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By Heba Kanso
After months of testing, a hospital in Syria will have uninterrupted power last week, charged by solar power in a project designers hope will save lives and can be repeated across the country.
Syria's electrical grid has taken a big hit after six years of a volatile civil war with most the electrical infrastructure bombed, dismantled or destroyed, leaving hospitals relying on diesel generators but at the mercy of fuel shortages.
So the Union of Medical Care and Relief Organizations (UOSSM), an international coalition of international medical organizations and NGOs, said it hoped creating the country's first solar-power hospital would save lives.
"To have those active (hospitals) resilient and operational, it's a matter of life (or death) for many, many people in the country," said Tarek Makdissi, project director of UOSSM told the Thomson Reuters Foundation by phone.
The France-based UOSSM launched the initiative, "Syria Solar," with the aim of getting hospitals less dependent on diesel which the organization says is expensive and not reliable. The first solar hospital—the name and location of which the UOSSM would not release for safety reasons—runs on mixture of a diesel generator and 480 solar panels built near the hospital that link to an energy storage system.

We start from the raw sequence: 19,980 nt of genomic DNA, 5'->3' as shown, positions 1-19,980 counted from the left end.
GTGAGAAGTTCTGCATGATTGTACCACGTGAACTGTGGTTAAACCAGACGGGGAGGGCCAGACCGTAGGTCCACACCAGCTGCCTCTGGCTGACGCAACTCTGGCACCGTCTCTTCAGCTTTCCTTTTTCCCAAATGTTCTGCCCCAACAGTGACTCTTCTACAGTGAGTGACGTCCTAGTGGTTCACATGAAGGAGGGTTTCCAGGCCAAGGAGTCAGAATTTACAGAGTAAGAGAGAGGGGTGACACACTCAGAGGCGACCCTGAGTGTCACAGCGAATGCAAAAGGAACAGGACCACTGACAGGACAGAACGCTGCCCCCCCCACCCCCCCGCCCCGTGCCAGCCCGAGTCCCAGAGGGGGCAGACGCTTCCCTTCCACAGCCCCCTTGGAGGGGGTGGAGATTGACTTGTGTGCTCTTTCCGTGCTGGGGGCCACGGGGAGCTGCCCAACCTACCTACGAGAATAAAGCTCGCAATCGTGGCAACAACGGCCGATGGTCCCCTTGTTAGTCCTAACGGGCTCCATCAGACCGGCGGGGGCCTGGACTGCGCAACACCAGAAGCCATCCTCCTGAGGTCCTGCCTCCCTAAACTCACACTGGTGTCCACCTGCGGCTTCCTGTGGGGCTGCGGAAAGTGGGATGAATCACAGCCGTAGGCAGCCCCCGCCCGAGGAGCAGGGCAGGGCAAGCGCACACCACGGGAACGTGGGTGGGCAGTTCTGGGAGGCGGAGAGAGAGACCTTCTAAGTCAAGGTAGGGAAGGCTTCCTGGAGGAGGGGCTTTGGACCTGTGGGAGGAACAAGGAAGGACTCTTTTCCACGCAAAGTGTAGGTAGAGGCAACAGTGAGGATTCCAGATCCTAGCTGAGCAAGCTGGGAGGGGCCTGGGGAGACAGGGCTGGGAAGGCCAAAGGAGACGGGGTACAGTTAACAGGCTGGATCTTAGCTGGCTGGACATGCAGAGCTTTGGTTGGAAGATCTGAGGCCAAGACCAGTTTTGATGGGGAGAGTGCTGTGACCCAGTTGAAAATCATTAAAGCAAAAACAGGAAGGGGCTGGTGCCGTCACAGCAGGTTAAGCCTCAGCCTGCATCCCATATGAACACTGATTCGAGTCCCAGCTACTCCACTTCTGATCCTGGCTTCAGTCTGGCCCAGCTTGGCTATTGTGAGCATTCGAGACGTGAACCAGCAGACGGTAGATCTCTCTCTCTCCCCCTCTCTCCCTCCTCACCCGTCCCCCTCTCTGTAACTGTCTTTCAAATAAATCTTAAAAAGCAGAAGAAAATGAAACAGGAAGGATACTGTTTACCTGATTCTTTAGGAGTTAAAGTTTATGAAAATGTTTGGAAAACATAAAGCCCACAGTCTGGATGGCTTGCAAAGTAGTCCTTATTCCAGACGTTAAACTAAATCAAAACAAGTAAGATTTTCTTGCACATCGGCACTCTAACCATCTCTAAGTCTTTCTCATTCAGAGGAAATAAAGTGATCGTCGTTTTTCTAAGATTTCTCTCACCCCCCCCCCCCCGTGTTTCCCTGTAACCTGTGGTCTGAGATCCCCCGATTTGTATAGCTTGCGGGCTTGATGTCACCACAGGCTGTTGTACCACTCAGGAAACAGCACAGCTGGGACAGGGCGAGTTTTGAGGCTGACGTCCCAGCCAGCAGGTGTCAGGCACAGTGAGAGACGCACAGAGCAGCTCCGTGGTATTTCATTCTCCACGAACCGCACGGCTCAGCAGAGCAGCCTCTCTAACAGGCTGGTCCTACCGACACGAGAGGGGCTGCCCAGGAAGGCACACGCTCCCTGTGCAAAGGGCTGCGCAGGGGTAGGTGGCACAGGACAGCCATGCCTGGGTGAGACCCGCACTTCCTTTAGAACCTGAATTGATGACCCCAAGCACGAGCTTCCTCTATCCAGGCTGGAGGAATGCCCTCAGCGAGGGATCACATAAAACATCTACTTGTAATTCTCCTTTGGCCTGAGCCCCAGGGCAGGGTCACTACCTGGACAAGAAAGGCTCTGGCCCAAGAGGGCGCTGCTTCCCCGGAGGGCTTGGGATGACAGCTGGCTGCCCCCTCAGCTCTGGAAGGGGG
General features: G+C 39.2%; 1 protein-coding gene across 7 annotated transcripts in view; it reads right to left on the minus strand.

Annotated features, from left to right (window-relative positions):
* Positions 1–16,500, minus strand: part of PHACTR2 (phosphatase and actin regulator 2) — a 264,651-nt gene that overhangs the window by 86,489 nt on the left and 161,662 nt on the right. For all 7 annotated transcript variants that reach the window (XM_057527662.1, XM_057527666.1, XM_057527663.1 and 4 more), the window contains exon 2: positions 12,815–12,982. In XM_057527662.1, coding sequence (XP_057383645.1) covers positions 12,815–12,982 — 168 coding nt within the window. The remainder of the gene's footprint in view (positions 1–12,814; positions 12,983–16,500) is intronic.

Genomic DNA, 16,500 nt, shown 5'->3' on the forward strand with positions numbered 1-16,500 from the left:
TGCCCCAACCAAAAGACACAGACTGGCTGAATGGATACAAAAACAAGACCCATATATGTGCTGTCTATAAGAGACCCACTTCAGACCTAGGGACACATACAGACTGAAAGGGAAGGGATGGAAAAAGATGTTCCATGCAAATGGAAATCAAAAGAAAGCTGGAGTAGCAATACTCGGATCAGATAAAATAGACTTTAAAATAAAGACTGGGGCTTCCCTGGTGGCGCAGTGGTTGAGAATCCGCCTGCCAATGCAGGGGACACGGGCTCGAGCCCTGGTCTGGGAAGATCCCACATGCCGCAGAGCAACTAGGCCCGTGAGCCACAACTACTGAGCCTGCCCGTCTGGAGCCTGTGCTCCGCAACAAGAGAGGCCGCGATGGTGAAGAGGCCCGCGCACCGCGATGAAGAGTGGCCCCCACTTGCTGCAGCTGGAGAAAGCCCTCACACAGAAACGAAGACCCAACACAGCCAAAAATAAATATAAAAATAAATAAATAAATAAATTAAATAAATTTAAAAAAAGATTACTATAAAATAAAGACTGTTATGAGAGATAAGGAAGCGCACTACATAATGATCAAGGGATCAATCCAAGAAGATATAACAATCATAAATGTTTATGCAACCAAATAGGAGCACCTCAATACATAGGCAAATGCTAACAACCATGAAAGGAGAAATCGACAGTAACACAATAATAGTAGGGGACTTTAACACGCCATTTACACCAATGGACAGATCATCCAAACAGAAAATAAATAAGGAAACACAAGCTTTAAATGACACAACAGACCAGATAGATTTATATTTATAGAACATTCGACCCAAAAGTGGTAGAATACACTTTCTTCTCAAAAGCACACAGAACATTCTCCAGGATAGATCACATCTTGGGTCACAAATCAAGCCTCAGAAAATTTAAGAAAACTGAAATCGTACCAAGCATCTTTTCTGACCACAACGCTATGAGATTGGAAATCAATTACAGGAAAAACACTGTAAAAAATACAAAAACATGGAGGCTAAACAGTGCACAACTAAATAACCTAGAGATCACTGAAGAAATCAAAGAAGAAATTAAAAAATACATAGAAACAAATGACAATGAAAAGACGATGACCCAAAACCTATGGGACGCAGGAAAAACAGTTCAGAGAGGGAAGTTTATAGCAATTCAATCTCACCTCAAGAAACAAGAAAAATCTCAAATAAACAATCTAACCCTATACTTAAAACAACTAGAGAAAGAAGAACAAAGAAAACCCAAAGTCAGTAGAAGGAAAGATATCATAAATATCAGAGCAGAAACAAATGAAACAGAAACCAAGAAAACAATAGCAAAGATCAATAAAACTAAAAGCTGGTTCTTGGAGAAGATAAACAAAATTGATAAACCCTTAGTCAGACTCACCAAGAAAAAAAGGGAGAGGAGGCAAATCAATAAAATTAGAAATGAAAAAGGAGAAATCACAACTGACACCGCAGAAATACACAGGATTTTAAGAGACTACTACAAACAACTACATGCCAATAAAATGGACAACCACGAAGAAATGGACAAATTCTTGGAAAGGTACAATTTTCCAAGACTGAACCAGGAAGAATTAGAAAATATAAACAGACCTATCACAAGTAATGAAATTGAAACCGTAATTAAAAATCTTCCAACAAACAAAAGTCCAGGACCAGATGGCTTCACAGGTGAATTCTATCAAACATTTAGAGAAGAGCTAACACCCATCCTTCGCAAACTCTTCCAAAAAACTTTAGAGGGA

If there is a complete fuel outage, the solar system can fully power the intensive care unit, operating rooms and emergency departments for up to 24 hours without diesel, which is 20 to 30 percent of the hospital's energy cost.
Makdissi said the goal is to get five other medical facilities in Syria running like this by the end of spring 2018 with funding from places like institutions, foundations, government agencies and philanthropists.
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Natthawat / Moment / Getty Images
Disinfectants and cleaners claiming to sanitize against the novel coronavirus have started to flood the market, raising concerns for the U.S. Environmental Protection Agency (EPA), which threatened legal recourse against retailers selling unregistered products, according to The New York Times.
The global coronavirus pandemic has thrown our daily routine into disarray. Billions are housebound, social contact is off-limits and an invisible virus makes up look at the outside world with suspicion. No surprise, then, that sustainability and the climate movement aren't exactly a priority for many these days.
By Molly Matthews Multedo
Livestock farming contributes to global warming, so eating less meat can be better for the climate.